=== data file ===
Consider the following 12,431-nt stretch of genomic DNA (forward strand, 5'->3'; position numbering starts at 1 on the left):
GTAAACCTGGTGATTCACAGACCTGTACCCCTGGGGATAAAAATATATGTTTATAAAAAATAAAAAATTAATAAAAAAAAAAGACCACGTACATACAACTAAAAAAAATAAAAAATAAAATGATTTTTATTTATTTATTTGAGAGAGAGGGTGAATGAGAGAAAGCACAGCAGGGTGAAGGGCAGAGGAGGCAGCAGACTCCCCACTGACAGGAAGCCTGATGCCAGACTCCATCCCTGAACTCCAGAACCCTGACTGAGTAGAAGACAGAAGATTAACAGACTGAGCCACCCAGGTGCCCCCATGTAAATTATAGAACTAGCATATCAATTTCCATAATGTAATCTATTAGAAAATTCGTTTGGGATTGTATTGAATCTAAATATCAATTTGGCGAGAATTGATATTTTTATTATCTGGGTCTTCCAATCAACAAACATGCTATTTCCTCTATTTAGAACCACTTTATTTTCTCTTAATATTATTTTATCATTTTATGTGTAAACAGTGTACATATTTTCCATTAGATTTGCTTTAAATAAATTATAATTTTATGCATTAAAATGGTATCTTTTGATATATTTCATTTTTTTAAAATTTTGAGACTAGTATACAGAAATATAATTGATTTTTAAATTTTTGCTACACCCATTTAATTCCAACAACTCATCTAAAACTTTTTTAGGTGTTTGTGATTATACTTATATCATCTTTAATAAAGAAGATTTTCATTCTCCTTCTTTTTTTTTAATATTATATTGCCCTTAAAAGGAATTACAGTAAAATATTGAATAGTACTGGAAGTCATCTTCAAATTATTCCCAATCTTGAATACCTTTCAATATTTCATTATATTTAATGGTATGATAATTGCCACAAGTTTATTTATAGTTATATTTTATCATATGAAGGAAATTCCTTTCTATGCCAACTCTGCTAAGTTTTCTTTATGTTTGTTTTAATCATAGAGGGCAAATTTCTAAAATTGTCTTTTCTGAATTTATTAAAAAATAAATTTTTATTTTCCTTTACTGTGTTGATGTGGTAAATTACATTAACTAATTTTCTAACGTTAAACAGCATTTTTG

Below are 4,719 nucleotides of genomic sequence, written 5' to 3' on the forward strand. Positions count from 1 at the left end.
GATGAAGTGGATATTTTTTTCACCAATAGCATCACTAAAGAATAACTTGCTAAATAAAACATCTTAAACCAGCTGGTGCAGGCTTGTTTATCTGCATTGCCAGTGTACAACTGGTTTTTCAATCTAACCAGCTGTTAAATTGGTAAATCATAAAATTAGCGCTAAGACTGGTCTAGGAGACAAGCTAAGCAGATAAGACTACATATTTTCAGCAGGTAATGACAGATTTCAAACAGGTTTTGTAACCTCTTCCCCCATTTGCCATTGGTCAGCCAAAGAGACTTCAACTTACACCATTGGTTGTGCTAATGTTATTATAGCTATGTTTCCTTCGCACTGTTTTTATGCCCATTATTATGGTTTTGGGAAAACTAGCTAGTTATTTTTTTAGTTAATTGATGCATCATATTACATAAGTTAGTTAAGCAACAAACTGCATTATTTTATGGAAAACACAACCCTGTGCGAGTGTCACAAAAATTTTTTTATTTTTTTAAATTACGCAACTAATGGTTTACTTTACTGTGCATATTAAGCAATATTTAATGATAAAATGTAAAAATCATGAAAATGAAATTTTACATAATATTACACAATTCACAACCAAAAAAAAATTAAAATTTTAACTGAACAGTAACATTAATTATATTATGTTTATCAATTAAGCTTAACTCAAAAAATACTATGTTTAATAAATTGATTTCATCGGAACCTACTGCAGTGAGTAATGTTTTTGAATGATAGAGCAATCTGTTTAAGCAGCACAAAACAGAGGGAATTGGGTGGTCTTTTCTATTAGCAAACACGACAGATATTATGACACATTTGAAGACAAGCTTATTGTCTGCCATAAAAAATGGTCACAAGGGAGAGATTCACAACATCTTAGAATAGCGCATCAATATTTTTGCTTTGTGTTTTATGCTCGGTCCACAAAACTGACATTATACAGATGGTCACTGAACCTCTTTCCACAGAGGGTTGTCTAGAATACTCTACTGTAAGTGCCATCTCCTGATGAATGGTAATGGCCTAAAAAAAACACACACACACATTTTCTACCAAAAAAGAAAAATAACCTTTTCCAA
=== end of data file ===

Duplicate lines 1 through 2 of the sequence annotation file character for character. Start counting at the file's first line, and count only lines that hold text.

Consider the following 12,431-nt stretch of genomic DNA (forward strand, 5'->3'; position numbering starts at 1 on the left):
GTAAACCTGGTGATTCACAGACCTGTACCCCTGGGGATAAAAATATATGTTTATAAAAAATAAAAAATTAATAAAAAAAAAAGACCACGTACATACAACTAAAAAAAATAAAAAATAAAATGATTTTTATTTATTTATTTGAGAGAGAGGGTGAATGAGAGAAAGCACAGCAGGGTGAAGGGCAGAGGAGGCAGCAGACTCCCCACTGACAGGAAGCCTGATGCCAGACTCCATCCCTGAACTCCAGAACCCTGACTGAGTAGAAGACAGAAGATTAACAGACTGAGCCACCCAGGTGCCCCCATGTAAATTATAGAACTAGCATATCAATTTCCATAATGTAATCTATTAGAAAATTCGTTTGGGATTGTATTGAATCTAAATATCAATTTGGCGAGAATTGATATTTTTATTATCTGGGTCTTCCAATCAACAAACATGCTATTTCCTCTATTTAGAACCACTTTATTTTCTCTTAATATTATTTTATCATTTTATGTGTAAACAGTGTACATATTTTCCATTAGATTTGCTTTAAATAAATTATAATTTTATGCATTAAAATGGTATCTTTTGATATATTTCATTTTTTTAAAATTTTGAGACTAGTATACAGAAATATAATTGATTTTTAAATTTTTGCTACACCCATTTAATTCCAACAACTCATCTAAAACTTTTTTAGGTGTTTGTGATTATACTTATATCATCTTTAATAAAGAAGATTTTCATTCTCCTTCTTTTTTTTTAATATTATATTGCCCTTAAAAGGAATTACAGTAAAATATTGAATAGTACTGGAAGTCATCTTCAAATTATTCCCAATCTTGAATACCTTTCAATATTTCATTATATTTAATGGTATGATAATTGCCACAAGTTTATTTATAGTTATATTTTATCATATGAAGGAAATTCCTTTCTATGCCAACTCTGCTAAGTTTTCTTTATGTTTGTTTTAATCATAGAGGGCAAATTTCTAAAATTGTCTTTTCTGAATTTATTAAAAAATAAATTTTTATTTTCCTTTACTGTGTTGATGTGGTAAATTACATTAACTAATTTTCTAACGTTAAACAGCATTTTTG